Hello friends and Fortune readers:
This is from earlier this week, but I feel like its something that everyone has to see. So, in case you missed it, here is the moment when we reached peak selfie, as a kid takes a secret selfie with Beatle Paul McCartney and … Warren Buffett? Now with that out of the way, here are five things you need to know in business news today:
1. Cuts are coming to Microsoft.
Microsoft is planning to cut 18,000 employees over the next year, its biggest-ever cull. That represents more than 14% of the company’s workforce. The move follows a letter from CEO Satya Nadella last week where he detailed his vision for where he wants the company to go: to be more focused on mobile and cloud computing. Many of the jobs cut will come from the Nokia unit Microsoft recently acquired, with some additional cuts coming to the Xbox team.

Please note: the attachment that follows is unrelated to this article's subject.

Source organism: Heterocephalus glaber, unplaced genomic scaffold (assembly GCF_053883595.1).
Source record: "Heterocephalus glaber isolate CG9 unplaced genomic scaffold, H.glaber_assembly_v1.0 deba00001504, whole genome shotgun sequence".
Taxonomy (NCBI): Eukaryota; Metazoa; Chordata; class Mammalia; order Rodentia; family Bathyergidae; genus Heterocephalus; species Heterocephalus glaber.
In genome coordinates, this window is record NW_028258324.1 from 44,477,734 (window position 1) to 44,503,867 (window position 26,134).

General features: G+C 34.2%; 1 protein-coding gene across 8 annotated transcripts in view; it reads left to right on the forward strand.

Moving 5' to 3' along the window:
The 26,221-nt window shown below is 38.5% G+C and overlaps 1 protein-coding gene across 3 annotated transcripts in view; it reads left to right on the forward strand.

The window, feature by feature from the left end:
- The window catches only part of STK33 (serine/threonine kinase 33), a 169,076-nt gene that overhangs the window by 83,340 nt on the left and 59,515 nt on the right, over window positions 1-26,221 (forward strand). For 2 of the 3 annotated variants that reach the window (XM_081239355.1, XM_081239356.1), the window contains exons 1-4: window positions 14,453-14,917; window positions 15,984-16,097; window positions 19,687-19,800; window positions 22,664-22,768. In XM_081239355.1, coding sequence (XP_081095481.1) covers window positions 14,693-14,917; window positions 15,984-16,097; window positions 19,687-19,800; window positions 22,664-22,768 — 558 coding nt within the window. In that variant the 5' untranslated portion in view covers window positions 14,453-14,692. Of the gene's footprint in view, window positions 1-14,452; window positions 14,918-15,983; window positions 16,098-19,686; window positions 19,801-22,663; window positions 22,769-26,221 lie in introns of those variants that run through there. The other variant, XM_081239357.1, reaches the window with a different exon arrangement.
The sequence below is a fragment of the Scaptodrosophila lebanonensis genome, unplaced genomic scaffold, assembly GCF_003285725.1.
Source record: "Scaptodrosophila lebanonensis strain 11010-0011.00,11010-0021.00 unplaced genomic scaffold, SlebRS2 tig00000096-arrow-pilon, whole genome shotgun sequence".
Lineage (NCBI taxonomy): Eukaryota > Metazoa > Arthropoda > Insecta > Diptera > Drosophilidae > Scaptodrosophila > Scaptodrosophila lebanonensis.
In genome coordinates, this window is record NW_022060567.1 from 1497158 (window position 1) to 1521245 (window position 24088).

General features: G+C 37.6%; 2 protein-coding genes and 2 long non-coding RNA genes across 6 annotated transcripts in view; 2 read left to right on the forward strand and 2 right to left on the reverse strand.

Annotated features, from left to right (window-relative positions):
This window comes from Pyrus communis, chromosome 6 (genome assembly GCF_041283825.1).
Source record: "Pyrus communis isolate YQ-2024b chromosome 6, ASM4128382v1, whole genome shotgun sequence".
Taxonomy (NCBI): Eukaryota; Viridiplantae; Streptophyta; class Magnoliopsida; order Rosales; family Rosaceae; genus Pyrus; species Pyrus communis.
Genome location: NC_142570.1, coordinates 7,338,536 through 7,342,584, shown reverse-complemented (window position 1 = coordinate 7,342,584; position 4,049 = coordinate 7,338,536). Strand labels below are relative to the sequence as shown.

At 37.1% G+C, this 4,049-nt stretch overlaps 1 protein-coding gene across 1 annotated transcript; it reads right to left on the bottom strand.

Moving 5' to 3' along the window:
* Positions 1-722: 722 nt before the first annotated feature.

2. Mary Barra is back on the Hill.
The trip from Detroit to Washington must be getting pretty familiar for General Motors CEO Mary Barra. She will be back on Capitol Hill Thursday morning to testify yet again about the ongoing scandal involving GM’s faulty ignition switches that led to 16 deaths. She will again be joined in her testimony by Anton Valukas, the former federal prosecutor who compiled the company’s internal report on the issue. Catch her here in front of the Senate Commerce subcommittee on consumer protection.
3. Barbie sales are down.
Toymaker Mattel saw a 61% drop in earnings last quarter, driven largely by plummeting sales of Barbie dolls. I guess it really is true that the kids these days only like things with screens.
4. More tech earnings out this afternoon.
Once again, after the bell all eyes will turn to the technology sector as we await earnings reports from more big-name tech companies. Today we get both IBM and Google. Google is expected to show another solid quarter of profit, which some say shows the firm’s enduring relevance as a leader in online advertising.
5. Amazon employees are probably better looking than you
The Wall Street Journal is reporting that a study shows Amazon has more attractive employees than Microsoft, Google, Facebook or Apple. So that’s good for them.